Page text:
Journalism and Critical Engagement: Naiveté, Embarrassment, and Intelligibility
This article explores the possibility of journalists acting as custodians of critical engagement, drawing on Rancière's conception of dissensus as organized disagreement over the conditions of understanding. It begins by assessing the status that worthiness and naiveté
have as negative symbolic capital in the journalistic field, before asking whether journalists' ambivalent detachment from the objects of their inquiry hinders their ability to engage critically with experts in other fields. It argues that journalism's role in marshaling dissensus amounts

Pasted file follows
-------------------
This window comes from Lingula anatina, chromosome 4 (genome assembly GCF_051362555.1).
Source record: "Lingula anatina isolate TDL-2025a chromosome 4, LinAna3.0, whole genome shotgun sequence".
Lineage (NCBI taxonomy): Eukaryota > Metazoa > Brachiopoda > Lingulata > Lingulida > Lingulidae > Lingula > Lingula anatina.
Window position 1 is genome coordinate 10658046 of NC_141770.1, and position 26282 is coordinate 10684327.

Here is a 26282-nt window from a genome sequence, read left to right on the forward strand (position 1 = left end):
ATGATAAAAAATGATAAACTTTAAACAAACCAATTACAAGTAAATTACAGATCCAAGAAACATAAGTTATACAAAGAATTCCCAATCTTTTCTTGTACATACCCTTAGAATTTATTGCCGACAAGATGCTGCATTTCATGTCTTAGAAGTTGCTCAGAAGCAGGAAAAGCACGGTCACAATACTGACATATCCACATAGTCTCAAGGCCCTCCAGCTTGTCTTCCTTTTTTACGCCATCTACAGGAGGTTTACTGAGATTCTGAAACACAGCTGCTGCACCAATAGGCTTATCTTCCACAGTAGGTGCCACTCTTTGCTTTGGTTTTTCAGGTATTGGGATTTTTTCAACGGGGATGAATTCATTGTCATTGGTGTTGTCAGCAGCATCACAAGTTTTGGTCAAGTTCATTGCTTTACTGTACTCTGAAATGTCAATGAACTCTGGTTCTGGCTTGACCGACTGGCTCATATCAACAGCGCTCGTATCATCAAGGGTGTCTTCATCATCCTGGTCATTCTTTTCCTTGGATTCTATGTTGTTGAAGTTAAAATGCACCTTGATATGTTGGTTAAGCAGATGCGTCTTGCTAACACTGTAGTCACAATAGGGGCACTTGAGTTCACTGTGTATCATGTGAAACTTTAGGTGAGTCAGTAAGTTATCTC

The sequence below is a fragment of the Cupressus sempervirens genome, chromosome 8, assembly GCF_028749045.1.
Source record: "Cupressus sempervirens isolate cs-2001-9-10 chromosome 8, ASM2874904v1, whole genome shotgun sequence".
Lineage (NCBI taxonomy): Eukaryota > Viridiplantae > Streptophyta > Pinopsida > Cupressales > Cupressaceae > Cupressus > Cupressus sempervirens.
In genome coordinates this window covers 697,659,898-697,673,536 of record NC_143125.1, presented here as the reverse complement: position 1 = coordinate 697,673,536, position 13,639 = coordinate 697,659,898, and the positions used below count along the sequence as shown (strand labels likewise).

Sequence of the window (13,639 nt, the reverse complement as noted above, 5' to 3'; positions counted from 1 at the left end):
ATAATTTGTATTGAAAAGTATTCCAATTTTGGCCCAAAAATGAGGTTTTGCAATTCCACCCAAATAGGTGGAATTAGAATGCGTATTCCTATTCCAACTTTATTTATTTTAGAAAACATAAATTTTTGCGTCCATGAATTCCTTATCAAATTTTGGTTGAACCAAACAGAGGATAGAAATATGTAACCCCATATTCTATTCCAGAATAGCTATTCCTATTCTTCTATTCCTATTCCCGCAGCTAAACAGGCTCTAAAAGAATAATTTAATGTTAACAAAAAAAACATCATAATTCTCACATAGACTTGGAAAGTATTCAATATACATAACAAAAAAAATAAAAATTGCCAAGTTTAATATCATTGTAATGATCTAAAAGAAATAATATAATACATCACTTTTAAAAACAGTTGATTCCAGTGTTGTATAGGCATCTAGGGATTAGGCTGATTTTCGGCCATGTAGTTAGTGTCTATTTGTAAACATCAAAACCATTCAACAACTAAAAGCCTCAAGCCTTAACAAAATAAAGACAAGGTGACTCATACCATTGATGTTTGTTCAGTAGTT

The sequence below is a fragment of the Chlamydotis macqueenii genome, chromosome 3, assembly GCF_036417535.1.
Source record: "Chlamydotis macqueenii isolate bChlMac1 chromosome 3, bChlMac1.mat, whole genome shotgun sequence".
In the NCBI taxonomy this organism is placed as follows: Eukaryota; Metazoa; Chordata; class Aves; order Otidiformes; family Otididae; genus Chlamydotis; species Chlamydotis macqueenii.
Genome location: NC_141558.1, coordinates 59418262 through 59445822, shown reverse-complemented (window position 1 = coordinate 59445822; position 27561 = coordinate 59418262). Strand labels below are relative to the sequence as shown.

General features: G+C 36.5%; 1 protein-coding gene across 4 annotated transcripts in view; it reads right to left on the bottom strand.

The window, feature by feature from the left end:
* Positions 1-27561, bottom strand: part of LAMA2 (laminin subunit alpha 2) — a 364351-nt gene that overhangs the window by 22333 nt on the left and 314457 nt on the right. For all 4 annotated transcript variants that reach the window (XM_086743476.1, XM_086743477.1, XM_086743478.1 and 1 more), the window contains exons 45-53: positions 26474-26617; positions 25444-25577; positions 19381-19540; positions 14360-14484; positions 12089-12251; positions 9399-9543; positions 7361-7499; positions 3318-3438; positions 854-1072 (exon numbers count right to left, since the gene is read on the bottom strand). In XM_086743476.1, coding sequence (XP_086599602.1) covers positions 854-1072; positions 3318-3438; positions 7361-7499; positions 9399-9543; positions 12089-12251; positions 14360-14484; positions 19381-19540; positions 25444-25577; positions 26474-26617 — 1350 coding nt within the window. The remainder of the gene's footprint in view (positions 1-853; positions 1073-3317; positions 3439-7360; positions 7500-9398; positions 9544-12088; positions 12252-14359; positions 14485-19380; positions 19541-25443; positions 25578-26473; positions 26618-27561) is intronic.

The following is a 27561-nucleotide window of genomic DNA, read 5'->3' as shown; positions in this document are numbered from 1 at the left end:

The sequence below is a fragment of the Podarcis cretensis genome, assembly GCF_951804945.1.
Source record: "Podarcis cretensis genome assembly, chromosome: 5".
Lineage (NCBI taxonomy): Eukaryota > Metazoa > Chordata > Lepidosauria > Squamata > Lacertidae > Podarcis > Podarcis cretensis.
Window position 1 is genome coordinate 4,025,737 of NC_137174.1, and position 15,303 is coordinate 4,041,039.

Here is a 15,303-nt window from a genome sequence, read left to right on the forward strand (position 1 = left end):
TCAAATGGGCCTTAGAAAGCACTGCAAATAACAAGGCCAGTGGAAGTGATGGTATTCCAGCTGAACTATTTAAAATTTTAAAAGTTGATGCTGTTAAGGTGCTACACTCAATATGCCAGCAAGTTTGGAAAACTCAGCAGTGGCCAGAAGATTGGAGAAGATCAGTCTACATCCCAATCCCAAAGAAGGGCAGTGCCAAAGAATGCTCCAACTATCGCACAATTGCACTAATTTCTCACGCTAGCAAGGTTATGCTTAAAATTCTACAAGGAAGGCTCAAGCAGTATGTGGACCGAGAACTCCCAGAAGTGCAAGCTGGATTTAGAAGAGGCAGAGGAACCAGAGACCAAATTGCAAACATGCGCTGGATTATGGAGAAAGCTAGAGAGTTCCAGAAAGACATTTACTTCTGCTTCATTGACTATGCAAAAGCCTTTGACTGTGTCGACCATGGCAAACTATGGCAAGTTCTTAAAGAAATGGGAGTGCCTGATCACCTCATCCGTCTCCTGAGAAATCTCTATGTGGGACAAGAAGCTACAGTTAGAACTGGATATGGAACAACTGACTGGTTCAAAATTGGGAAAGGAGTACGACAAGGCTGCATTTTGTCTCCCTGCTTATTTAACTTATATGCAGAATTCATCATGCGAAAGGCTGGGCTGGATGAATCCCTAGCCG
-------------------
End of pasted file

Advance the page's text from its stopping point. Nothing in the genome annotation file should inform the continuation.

to making clear the limits and absences of intelligibility in journalism and other fields, in distinction to disseminating knowledge as such.